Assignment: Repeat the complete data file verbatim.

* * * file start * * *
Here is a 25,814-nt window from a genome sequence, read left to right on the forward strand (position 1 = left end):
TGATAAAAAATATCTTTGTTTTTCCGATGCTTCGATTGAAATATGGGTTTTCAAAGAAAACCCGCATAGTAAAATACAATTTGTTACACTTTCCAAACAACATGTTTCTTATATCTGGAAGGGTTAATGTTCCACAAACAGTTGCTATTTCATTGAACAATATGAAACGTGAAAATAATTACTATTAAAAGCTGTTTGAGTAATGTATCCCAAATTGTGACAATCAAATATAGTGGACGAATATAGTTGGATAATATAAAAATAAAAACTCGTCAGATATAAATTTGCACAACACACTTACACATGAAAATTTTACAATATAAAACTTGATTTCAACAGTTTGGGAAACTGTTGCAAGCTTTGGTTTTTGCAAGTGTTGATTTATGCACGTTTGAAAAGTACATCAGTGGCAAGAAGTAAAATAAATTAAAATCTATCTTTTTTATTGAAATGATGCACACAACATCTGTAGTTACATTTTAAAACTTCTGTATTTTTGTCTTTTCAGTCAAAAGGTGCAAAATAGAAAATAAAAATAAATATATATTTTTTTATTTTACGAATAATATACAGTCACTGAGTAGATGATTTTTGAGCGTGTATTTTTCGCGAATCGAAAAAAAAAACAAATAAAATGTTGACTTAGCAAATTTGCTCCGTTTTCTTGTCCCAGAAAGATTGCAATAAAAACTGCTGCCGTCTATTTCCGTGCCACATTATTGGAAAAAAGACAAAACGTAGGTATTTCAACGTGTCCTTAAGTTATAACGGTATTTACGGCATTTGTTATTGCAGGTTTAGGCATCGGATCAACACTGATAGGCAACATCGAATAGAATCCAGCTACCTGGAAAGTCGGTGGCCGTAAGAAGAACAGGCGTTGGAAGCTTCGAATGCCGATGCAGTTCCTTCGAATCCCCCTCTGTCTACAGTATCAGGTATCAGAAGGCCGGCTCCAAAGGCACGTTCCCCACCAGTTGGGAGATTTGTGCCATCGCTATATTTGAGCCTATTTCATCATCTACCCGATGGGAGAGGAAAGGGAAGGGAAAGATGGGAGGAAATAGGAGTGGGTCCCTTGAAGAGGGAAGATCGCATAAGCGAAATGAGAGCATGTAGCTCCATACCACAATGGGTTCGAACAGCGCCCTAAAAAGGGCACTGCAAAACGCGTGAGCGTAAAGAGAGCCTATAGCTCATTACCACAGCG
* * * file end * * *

Here is a 25,814-nt window from a genome sequence, read left to right on the forward strand (position 1 = left end):
TGATAAAAAATATCTTTGTTTTTCCGATGCTTCGATTGAAATATGGGTTTTCAAAGAAAACCCGCATAGTAAAATACAATTTGTTACACTTTCCAAACAACATGTTTCTTATATCTGGAAGGGTTAATGTTCCACAAACAGTTGCTATTTCATTGAACAATATGAAACGTGAAAATAATTACTATTAAAAGCTGTTTGAGTAATGTATCCCAAATTGTGACAATCAAATATAGTGGACGAATATAGTTGGATAATATAAAAATAAAAACTCGTCAGATATAAATTTGCACAACACACTTACACATGAAAATTTTACAATATAAAACTTGATTTCAACAGTTTGGGAAACTGTTGCAAGCTTTGGTTTTTGCAAGTGTTGATTTATGCACGTTTGAAAAGTACATCAGTGGCAAGAAGTAAAATAAATTAAAATCTATCTTTTTTATTGAAATGATGCACACAACATCTGTAGTTACATTTTAAAACTTCTGTATTTTTGTCTTTTCAGTCAAAAGGTGCAAAATAGAAAATAAAAATAAATATATATTTTTTTATTTTACGAATAATATACAGTCACTGAGTAGATGATTTTTGAGCGTGTATTTTTCGCGAATCGAAAAAAAAAACAAATAAAATGTTGACTTAGCAAATTTGCTCCGTTTTCTTGTCCCAGAAAGATTGCAATAAAAACTGCTGCCGTCTATTTCCGTGCCACATTATTGGAAAAAAGACAAAACGTAGGTATTTCAACGTGTCCTTAAGTTATAACGGTATTTACGGCATTTGTTATTGCAGGTTTAGGCATCGGATCAACACTGATAGGCAACATCGAATAGAATCCAGCTACCTGGAAAGTCGGTGGCCGTAAGAAGAACAGGCGTTGGAAGCTTCGAATGCCGATGCAGTTCCTTCGAATCCCCCTCTGTCTACAGTATCAGGTATCAGAAGGCCGGCTCCAAAGGCACGTTCCCCACCAGTTGGGAGATTTGTGCCATCGCTATATTTGAGCCTATTTCATCATCTACCCGATGGGAGAGGAAAGGGAAGGGAAAGATGGGAGGAAATAGGAGTGGGTCCCTTGAAGAGGGAAGATCGCATAAGCGAAATGAGAGCATGTAGCTCCATACCACAATGGGTTCGAACAGCGCCCTAAAAAGGGCACTGCAAAACGCGTGAGCGTAAAGAGAGCCTATAGCTCATTACCACAGCG